President Joe Biden will invest more than $40 billion into strengthening broadband access across the United States, including in areas that already have widespread access to broadband internet.
Biden announced $42.5 billion in funding on Monday, pledging that every single person in the United States will have access to high-speed internet by 2030 due to the investments that were approved in the bipartisan Infrastructure Investment and Jobs Act signed into law in 2021.
He described access to high-speed internet as an “absolute necessity” rather than a luxury in the modern U.S. economy, noting that the funding will expand access to internet in rural communities, Native American reservations and coastal towns where high-speed internet access still remains more limited.
“It’s the biggest investment in high-speed Internet ever, because for today’s economy to work for everyone, Internet access is just as important as electricity was or water or other basic services,” Biden said at a press conference announcing the funding. “Think of the parents and students sitting outside of McDonald’s or outside your office to be able to get on the Internet—in a parking lot just so their child can go online to do their homework.”
However, the language of the bill requires each state or territory to receive at least $100 million to improve access to high-speed internet. This means that some states or territories that have a low percentage of underserved internet access will receive substantial Broadband Equity, Access, and Deployment (BEAD) funding.
For instance, 0.2 percent, or roughly 184, of residences or businesses in Washington, D.C. are considered to be underserved by the federal government, according to an Associated Press analysis. They are being allocated $100.7 million to improve access to high-speed internet.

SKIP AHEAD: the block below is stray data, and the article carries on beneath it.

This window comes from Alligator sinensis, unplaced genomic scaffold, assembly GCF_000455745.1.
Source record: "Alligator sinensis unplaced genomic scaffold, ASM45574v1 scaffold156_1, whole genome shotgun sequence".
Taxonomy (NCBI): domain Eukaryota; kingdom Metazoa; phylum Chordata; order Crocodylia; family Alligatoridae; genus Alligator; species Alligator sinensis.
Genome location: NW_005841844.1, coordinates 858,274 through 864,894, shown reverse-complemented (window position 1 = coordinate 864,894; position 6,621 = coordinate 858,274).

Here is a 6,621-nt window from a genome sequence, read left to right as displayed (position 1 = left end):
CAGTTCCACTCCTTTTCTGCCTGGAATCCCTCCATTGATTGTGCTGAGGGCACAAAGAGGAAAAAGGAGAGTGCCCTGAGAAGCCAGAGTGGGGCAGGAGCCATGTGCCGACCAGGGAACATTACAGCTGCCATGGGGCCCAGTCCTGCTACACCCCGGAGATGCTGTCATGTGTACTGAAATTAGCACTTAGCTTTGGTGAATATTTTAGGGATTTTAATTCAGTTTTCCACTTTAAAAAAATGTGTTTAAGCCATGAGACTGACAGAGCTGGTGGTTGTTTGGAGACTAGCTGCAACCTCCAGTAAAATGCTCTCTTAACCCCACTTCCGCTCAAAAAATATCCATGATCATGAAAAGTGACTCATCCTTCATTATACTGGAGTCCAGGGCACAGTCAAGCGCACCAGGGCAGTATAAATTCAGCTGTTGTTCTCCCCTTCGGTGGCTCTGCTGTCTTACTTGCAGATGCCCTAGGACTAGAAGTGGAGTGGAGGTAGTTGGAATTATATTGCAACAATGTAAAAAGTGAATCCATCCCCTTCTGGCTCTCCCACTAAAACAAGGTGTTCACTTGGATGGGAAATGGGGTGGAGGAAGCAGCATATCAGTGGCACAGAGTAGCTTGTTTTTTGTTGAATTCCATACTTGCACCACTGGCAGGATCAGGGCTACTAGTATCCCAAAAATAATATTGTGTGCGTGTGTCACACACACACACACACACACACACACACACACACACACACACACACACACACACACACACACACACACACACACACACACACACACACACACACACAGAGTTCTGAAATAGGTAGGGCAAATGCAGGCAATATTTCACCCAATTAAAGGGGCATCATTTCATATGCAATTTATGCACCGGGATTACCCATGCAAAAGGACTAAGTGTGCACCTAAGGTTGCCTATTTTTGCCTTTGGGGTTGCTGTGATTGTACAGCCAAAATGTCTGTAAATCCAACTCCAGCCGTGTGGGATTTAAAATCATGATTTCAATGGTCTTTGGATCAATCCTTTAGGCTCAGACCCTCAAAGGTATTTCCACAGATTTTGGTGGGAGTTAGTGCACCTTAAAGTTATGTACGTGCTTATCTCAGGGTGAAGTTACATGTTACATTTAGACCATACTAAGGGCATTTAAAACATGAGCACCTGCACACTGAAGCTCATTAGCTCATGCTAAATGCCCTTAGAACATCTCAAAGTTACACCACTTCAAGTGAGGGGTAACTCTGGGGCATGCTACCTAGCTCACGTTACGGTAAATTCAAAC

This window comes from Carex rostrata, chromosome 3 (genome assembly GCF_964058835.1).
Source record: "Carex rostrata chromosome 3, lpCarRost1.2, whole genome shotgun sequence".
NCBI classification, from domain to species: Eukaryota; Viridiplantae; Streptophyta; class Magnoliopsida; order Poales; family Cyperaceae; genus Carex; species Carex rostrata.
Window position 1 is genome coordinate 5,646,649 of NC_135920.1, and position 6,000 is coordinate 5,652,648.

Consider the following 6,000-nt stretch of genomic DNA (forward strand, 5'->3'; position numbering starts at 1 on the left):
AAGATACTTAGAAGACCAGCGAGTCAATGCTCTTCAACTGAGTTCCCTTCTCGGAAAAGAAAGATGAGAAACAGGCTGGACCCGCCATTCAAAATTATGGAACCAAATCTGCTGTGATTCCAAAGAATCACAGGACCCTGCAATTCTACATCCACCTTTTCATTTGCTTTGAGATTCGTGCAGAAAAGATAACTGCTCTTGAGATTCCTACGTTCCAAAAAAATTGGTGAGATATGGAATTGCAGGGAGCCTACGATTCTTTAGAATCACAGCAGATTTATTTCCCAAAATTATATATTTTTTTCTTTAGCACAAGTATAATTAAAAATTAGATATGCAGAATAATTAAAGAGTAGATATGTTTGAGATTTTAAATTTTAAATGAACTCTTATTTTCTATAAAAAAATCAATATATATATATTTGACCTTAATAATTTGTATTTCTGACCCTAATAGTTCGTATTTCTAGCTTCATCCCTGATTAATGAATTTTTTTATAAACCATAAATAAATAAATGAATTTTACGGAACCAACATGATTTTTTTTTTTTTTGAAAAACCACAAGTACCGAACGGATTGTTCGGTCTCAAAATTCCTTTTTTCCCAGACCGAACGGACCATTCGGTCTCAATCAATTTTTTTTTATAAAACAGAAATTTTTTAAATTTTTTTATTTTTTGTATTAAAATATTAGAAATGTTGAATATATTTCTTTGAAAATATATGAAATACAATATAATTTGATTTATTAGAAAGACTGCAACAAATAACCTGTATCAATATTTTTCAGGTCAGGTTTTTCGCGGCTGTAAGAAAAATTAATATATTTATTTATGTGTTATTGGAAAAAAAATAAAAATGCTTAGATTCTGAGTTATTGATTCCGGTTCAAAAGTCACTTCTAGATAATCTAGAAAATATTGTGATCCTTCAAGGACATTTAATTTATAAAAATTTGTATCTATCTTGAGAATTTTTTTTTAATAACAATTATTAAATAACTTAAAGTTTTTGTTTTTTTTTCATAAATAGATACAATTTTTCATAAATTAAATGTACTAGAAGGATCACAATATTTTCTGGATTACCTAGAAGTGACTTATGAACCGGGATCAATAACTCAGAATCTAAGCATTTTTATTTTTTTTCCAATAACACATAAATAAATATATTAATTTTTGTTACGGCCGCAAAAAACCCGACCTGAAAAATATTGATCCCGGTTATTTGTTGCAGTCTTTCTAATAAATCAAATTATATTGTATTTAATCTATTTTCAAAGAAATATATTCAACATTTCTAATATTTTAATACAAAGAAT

Meanwhile, in Delaware, about 2,052 businesses or residences, amounting to roughly 0.5 percent of those across the state, are classified as underserved, according to the AP. The state will receive $107.7 million to ensure these residents and businesses or residences have access to high-speed internet.
The reason these states are still receiving these funds is that language in the bill, which passed the House of Representatives and Senate with bipartisan support, required a minimum initial allocation of $100 million to each state and territory.
The White House addressed how states or territories that will easily meet these goals can use the funding in a statement released Monday. Newsweek reached out to the White House for further comment via email.
“The BEAD funding will be used to deploy or upgrade broadband networks to ensure that everyone has access to reliable, affordable, high-speed Internet service. Once deployment goals are met, any remaining funding can be used to pursue eligible access-, adoption-, and equity-related uses,” the statement reads.
Biden addressed why some people in suburban or urban areas, which have high access to broadband, may benefit from these funds during the press conference Monday.
“It also includes suburban communities, even cities, neighborhoods, and—where there’s a lot of people—you think it’s automatic, but some still have to use dial-up connections to get online,” Biden said.